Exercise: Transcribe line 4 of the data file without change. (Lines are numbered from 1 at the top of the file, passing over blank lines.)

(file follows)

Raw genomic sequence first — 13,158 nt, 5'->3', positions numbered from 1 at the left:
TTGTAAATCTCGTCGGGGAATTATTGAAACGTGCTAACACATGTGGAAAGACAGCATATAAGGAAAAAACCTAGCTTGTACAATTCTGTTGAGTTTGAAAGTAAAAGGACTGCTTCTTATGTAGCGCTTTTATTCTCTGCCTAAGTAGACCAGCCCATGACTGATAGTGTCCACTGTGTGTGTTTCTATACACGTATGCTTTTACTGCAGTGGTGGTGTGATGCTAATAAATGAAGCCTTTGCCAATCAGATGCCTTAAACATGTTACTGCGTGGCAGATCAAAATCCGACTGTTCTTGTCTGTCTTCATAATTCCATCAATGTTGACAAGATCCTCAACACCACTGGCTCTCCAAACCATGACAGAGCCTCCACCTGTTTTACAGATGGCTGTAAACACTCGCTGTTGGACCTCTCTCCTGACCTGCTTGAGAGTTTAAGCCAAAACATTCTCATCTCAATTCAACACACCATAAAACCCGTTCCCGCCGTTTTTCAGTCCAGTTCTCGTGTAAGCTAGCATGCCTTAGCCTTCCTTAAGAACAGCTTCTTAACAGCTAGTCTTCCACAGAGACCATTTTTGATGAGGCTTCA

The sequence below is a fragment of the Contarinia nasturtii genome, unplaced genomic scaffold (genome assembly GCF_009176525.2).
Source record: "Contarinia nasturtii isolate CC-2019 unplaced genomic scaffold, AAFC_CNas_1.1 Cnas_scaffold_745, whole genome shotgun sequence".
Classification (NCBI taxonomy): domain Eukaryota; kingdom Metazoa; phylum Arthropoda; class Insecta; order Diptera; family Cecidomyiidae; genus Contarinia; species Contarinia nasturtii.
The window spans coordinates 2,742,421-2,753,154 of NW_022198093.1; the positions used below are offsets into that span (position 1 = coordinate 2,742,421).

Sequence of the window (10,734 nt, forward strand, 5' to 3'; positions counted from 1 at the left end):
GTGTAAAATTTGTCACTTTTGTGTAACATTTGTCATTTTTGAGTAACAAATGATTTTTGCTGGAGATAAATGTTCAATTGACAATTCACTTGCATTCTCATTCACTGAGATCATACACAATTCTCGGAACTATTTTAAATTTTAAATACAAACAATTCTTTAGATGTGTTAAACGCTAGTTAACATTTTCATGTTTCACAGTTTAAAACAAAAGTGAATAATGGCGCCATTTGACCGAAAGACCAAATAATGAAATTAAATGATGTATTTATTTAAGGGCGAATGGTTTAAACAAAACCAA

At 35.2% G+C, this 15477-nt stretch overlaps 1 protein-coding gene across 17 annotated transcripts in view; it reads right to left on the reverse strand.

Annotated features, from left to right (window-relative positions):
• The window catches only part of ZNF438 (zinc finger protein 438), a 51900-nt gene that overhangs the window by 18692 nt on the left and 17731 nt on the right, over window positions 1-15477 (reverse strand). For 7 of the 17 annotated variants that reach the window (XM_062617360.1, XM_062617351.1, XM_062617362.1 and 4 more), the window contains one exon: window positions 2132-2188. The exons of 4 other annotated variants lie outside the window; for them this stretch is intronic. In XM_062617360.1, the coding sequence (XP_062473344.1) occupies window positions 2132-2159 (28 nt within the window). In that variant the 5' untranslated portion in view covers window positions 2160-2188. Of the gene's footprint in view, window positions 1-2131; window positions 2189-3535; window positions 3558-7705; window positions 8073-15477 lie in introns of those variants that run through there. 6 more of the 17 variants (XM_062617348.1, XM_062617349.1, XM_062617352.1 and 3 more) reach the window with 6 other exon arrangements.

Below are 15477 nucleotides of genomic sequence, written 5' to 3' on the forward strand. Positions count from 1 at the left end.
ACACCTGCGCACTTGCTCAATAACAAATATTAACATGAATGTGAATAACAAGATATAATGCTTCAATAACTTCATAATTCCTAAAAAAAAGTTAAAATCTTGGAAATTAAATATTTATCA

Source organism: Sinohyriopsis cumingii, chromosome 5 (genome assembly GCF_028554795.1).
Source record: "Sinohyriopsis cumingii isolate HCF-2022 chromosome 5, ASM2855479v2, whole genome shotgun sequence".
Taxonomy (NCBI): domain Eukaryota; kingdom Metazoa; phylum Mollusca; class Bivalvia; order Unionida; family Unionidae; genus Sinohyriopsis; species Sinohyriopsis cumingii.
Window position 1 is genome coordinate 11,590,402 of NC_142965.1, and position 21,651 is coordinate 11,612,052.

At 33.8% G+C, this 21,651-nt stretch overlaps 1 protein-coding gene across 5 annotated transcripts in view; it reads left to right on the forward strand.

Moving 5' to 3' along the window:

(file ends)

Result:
Source record: "Contarinia nasturtii isolate CC-2019 unplaced genomic scaffold, AAFC_CNas_1.1 Cnas_scaffold_745, whole genome shotgun sequence".